making causal inferences and ruling out rival explanations n.
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Making Causal Inferences and Ruling out Rival Explanations

Making Causal Inferences and Ruling out Rival Explanations

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Making Causal Inferences and Ruling out Rival Explanations

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  1. Making Causal Inferences and Ruling out Rival Explanations 29 February

  2. Questions? • How do we know that X is causing Y? • Did X have any effect on Y? • If X had not happened would Y have changed anyway?

  3. Hypothesized relationship: %Women elected in National Parliaments Party rules gender quotas

  4. Questions? • How do we know that party quotas causing changes in %women elected? • Standard Design • Party adopts quotas  % women elected X O Where X = treatment and O = observation

  5. Establishing Causation: • Co-variation • Time – (x occurs before y) • Consistent with other evidence • Rule out rival explanations • Example – spurious relationship

  6. Spurious Relationship a relationship in which two variables that are not causally linked appear to be so because a third variables in influencing both of them

  7. + # of fire engines responding to call Fire damage in $ + + Intensity of fire Spurious Relationship (the third variable problem)

  8. Alternative explanations: Electoral System Political Culture %Women elected in National Parliaments Women’s Labor Force Participation Party rules - quotas Access to educational opportunities Women’s Political Resources % of women candidates standing for election

  9. + Party quotas %women elected + + Political culture Spurious Relationship

  10. When choosing a research design? • When and how to make observations: • Internal Validity • Ability to establish causality • External Validity • Ability to generalize

  11. Types of Designs: • Experimental designs • Control groups • Quasi-experimental • Non-experimental designs • Statistical controls

  12. Experiments come in a wide variety of apparent types but all share three basic characteristics: • Random assignment • Manipulation of an independent variable • Control over other potential sources of systematic variance X O1 R O2

  13. These basic characteristics effectively solve the two basic problems in nonexperimental (correlational) research: • The directionality problem • The third variable problem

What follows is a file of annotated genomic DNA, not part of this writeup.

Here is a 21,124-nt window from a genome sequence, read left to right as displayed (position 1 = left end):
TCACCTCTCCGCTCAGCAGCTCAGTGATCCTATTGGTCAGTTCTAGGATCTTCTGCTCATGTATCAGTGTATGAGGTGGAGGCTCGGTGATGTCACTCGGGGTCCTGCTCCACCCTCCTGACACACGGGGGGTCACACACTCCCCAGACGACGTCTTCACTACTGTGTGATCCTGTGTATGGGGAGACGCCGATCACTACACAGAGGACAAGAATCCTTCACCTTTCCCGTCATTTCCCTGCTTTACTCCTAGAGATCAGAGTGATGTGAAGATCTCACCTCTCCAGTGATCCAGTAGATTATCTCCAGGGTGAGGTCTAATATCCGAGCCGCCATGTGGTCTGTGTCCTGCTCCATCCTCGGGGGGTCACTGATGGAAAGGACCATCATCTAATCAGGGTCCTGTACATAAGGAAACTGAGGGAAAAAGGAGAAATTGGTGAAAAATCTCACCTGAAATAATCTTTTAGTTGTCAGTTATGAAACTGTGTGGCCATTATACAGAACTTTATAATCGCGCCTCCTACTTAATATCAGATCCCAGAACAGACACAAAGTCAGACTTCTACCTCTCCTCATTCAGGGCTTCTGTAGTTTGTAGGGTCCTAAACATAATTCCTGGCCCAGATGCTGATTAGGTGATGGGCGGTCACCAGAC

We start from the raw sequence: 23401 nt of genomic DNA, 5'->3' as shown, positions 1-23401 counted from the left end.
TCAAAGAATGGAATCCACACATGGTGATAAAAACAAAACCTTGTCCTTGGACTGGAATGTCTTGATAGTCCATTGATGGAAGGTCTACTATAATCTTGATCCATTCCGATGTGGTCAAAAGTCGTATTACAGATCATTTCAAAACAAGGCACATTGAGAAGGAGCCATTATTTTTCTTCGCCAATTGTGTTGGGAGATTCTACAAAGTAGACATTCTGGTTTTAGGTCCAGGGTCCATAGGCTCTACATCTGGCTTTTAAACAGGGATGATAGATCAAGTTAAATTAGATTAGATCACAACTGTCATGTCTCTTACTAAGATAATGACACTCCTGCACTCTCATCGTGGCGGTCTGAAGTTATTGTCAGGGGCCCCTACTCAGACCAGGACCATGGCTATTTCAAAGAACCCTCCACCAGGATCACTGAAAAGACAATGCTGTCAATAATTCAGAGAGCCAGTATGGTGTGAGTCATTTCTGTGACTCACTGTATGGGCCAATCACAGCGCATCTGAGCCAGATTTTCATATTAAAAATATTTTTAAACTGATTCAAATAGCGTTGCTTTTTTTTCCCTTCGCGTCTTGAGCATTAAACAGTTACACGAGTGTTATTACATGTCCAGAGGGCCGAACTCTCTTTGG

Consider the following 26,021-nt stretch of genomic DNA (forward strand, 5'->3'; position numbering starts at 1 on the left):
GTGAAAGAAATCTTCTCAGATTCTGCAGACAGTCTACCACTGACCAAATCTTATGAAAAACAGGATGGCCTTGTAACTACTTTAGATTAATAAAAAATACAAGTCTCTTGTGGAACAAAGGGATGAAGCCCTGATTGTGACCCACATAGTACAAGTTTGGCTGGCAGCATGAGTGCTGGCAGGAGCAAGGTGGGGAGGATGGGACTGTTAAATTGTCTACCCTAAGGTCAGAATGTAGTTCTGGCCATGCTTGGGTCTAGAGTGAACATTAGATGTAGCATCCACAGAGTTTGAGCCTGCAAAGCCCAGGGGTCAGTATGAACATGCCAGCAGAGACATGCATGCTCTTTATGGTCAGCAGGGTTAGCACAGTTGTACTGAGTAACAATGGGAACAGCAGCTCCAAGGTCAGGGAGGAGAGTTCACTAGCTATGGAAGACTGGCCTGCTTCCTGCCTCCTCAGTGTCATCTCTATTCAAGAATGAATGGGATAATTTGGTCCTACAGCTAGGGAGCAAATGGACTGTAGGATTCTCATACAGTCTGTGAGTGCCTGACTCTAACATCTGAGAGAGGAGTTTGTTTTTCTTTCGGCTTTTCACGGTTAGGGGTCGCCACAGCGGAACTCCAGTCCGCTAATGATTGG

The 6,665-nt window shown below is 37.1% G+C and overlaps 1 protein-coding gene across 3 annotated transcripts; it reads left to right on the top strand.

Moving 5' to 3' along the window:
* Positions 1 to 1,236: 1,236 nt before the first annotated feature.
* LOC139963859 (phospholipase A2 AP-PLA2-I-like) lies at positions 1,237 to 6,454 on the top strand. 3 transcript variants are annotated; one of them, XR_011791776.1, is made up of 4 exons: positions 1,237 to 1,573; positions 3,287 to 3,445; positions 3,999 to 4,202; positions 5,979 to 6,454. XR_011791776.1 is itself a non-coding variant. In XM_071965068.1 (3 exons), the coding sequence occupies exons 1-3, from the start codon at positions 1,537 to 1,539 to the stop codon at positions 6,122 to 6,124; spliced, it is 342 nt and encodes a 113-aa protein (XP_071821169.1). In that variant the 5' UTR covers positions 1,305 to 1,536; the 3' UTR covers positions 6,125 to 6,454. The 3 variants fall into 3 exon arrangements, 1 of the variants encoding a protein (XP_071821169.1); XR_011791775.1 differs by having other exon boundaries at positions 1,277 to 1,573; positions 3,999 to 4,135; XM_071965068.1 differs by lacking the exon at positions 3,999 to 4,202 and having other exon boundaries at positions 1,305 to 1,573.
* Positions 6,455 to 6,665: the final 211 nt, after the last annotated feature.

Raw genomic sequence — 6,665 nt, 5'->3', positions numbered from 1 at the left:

14. Random Assignment Random assignment means that assignment to experimental conditions is determined by chance. Participants have a equal probabilities of being assigned to a treatment or control group. This insures that any pre-existing characteristics that participants bring with them to the study are distributed equally among the experimental groups . . . in the long run. Treatment group = (equivalent to) Control group

  15. Think about example of party quotas a % women elected: Randomly assign countries to two groups: treatment and control Theoretically should end up with two groups that have equivalent distributions on all other “third variables” (i.e. culture, % women in labour force, etc.) Have one group adopt quotas Observe % women elected, treatment group expected to have higher average for % women elected.

  16. Problems? • Random assignment might be difficult in this case. • Turn to quasi-experiments when randomization not possible

  17. To Review - One Group Post-Test Only Design • X O • The simplest and the weakest possible design: • Lack of a pretest prevents assessment of change • Lack of a control group prevents threats from being ruled out.

  18. Threats to Internal Validity • Selection Threats • Maturation • History • Testing • Instrumentation • Regression • Note: Experimental designs control for these Party adopts quotas  % women elected X O

  19. One Group Post-Test Only Design X O Without changing the basic nature of this design, it can be improved considerably by adding additional outcome measures: O1 X O2 O3Compared to norms or expectations, only O2 should be unusual.

  20. Post-Test Only Design with Nonequivalent Groups • X O • O • Threats: • Selection

  21. One-Group Pretest Post-Test Design • O X O • This very common applied design is susceptible to all threats to within-groups comparisons: • History • Maturation • Testing • Regression • Instrumentation

  22. One-Group Pretest Post-Test Design O X O One powerful modification is to add pretests: O O O OO X O Maturation threats can now be examined and their influence separated from treatment effects.

  23. O O O O O O O O O X O

  24. Untreated Control Group Design with Pretest and Posttest O1 X O2 O1 O2 Can compare change within groups and across groups Expect change in treatment group to be greater Selection still a threat

  25. Conclusions: • Experiments best for internal validity • May not be good on external validity • In non-experimental designs, use statistical controls (hold constant all possible “third” variables.